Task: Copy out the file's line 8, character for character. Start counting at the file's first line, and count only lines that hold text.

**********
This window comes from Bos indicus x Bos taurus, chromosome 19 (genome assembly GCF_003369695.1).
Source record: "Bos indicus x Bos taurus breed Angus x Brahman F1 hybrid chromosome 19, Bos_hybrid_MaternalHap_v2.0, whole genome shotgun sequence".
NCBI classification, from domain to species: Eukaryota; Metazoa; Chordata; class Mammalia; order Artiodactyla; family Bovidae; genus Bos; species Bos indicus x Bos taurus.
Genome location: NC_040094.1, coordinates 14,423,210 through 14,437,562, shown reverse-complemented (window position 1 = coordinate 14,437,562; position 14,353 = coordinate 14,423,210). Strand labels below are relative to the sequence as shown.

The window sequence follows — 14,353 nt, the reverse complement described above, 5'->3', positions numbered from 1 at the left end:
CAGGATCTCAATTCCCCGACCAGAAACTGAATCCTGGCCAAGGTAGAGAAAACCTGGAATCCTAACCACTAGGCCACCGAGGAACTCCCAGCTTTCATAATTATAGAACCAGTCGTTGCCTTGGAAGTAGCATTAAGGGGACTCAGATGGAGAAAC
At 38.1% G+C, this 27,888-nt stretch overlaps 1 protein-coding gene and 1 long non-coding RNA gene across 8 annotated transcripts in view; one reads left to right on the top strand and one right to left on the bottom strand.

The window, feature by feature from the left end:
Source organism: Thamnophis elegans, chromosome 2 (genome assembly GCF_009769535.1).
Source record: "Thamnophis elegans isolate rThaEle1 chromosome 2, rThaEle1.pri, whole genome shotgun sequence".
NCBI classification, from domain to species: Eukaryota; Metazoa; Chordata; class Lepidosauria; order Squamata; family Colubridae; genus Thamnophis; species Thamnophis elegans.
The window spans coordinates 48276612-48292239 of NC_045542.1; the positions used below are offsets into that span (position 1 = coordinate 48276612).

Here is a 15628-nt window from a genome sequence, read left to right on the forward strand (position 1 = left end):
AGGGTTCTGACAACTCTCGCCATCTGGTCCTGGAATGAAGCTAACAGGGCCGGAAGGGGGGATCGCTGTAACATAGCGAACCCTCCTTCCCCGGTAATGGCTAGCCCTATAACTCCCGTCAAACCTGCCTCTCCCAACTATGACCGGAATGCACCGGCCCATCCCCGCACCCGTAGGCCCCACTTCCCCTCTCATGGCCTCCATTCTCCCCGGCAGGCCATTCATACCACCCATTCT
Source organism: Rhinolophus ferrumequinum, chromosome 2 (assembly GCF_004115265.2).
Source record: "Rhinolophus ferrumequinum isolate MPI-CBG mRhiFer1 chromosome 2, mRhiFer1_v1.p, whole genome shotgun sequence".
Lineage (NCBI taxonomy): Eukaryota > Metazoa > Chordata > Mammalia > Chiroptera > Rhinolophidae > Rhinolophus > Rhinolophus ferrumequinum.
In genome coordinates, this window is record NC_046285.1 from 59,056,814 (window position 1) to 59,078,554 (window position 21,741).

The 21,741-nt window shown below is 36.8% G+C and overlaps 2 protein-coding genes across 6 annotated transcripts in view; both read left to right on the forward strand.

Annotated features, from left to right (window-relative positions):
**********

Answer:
The window, feature by feature from the left end: